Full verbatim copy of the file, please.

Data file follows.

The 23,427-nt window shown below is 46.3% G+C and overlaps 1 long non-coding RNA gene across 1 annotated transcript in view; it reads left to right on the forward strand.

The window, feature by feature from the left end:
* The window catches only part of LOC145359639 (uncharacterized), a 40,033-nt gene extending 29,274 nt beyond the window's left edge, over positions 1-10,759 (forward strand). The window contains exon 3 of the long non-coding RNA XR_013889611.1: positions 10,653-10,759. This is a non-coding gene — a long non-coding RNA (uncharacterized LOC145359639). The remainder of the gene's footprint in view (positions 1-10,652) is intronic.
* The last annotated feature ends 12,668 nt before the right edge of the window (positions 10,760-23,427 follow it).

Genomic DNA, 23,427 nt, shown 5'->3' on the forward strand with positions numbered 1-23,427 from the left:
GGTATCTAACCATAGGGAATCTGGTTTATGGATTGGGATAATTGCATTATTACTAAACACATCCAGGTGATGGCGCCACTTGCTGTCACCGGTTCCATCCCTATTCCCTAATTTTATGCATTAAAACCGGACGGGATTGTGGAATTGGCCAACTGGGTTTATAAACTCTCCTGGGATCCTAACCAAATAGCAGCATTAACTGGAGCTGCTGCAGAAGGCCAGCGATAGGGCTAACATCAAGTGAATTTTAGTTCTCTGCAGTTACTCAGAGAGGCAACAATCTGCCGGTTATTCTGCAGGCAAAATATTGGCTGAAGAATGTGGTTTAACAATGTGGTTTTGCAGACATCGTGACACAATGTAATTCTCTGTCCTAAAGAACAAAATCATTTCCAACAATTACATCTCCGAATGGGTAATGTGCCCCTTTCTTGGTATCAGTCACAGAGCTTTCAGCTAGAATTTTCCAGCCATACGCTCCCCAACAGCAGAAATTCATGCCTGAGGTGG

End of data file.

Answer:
The 23,427-nt window shown below is 46.3% G+C and overlaps 1 long non-coding RNA gene across 1 annotated transcript in view; it reads left to right on the forward strand.

The window, feature by feature from the left end:
* The window catches only part of LOC145359639 (uncharacterized), a 40,033-nt gene extending 29,274 nt beyond the window's left edge, over positions 1-10,759 (forward strand). The window contains exon 3 of the long non-coding RNA XR_013889611.1: positions 10,653-10,759. This is a non-coding gene — a long non-coding RNA (uncharacterized LOC145359639). The remainder of the gene's footprint in view (positions 1-10,652) is intronic.
* The last annotated feature ends 12,668 nt before the right edge of the window (positions 10,760-23,427 follow it).

Genomic DNA, 23,427 nt, shown 5'->3' on the forward strand with positions numbered 1-23,427 from the left:
GGTATCTAACCATAGGGAATCTGGTTTATGGATTGGGATAATTGCATTATTACTAAACACATCCAGGTGATGGCGCCACTTGCTGTCACCGGTTCCATCCCTATTCCCTAATTTTATGCATTAAAACCGGACGGGATTGTGGAATTGGCCAACTGGGTTTATAAACTCTCCTGGGATCCTAACCAAATAGCAGCATTAACTGGAGCTGCTGCAGAAGGCCAGCGATAGGGCTAACATCAAGTGAATTTTAGTTCTCTGCAGTTACTCAGAGAGGCAACAATCTGCCGGTTATTCTGCAGGCAAAATATTGGCTGAAGAATGTGGTTTAACAATGTGGTTTTGCAGACATCGTGACACAATGTAATTCTCTGTCCTAAAGAACAAAATCATTTCCAACAATTACATCTCCGAATGGGTAATGTGCCCCTTTCTTGGTATCAGTCACAGAGCTTTCAGCTAGAATTTTCCAGCCATACGCTCCCCAACAGCAGAAATTCATGCCTGAGGTGG